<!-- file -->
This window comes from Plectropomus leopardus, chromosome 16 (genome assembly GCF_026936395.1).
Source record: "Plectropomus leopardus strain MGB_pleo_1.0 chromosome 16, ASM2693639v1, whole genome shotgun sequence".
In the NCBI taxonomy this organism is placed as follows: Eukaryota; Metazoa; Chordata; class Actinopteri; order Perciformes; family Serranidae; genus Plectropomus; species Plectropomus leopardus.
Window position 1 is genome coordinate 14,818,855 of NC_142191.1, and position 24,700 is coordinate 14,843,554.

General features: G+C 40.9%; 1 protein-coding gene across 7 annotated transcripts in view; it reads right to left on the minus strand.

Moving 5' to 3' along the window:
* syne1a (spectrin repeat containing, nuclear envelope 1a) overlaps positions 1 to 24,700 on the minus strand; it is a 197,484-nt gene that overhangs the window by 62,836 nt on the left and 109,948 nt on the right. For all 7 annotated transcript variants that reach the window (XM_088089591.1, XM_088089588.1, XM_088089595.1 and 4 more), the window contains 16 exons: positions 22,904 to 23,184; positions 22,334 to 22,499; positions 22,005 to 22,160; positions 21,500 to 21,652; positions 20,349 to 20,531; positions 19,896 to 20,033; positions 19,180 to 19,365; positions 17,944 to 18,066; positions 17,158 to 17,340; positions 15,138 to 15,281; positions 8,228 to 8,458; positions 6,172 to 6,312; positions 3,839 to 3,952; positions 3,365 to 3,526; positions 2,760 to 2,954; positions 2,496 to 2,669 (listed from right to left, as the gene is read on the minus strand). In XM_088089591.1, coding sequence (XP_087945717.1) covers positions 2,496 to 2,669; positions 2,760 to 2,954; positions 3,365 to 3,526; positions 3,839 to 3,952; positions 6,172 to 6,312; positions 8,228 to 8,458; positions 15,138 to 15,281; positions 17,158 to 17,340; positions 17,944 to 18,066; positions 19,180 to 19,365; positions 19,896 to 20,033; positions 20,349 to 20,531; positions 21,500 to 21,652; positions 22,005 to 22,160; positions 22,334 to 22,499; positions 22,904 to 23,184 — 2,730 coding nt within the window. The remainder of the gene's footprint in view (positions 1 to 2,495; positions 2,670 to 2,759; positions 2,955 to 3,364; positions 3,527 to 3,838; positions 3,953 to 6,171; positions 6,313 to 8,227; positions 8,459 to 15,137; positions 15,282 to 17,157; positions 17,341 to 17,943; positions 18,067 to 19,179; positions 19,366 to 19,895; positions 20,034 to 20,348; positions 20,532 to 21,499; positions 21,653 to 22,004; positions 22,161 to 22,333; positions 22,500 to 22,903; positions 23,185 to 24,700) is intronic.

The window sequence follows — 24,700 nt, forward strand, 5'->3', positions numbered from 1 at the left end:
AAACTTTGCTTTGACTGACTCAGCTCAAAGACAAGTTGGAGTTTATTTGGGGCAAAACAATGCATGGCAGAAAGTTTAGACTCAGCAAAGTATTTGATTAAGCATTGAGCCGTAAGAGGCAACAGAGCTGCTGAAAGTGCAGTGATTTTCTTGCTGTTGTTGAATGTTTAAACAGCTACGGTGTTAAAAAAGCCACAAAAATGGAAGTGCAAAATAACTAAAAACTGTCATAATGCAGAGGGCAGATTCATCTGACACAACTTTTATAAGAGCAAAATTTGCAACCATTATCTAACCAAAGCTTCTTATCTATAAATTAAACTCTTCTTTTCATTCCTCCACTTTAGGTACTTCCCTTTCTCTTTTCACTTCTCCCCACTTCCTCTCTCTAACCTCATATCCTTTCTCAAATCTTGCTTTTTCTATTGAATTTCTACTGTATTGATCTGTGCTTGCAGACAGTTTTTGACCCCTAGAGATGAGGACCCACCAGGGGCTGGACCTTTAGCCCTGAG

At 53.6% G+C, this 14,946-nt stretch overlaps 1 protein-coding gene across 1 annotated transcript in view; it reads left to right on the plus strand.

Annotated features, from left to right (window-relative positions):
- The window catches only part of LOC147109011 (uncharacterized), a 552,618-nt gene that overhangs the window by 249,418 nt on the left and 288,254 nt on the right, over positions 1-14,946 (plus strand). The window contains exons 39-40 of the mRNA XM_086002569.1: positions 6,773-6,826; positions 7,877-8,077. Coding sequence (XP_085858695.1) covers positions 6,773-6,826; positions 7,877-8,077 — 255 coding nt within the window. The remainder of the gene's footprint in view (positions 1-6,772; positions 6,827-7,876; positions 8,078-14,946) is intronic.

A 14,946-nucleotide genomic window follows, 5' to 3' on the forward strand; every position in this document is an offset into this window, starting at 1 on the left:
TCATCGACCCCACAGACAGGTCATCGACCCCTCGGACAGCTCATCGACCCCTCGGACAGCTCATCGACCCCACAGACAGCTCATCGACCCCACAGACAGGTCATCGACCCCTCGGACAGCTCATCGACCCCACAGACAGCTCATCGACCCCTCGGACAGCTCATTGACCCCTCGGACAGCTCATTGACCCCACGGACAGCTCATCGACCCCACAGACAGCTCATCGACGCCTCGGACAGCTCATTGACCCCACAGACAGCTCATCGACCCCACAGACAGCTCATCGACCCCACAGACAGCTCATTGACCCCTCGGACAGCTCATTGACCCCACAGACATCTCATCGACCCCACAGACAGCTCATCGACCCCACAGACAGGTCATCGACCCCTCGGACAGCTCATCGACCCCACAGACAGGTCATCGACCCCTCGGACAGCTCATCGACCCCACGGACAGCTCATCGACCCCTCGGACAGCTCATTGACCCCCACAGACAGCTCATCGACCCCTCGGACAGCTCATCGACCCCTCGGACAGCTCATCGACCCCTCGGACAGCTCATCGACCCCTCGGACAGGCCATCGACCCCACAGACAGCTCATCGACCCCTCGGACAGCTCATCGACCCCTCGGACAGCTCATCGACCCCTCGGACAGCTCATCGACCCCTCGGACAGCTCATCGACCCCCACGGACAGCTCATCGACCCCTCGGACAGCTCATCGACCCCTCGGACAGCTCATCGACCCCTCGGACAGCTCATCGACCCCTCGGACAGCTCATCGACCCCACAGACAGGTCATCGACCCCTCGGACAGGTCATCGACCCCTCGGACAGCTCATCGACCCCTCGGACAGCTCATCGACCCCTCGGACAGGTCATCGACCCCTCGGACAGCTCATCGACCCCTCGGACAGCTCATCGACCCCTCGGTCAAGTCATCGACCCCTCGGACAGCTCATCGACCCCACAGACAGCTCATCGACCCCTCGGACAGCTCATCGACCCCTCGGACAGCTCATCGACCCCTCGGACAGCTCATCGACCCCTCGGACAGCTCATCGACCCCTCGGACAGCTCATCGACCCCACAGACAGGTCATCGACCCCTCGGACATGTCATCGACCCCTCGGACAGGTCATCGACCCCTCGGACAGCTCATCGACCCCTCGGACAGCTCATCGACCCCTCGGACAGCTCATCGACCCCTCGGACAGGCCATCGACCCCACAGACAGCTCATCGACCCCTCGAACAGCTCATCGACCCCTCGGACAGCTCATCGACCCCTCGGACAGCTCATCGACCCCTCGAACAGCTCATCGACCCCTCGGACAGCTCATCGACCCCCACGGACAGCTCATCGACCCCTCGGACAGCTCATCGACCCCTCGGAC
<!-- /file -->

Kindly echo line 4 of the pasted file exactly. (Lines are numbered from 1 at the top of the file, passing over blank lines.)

Window position 1 is genome coordinate 14,818,855 of NC_142191.1, and position 24,700 is coordinate 14,843,554.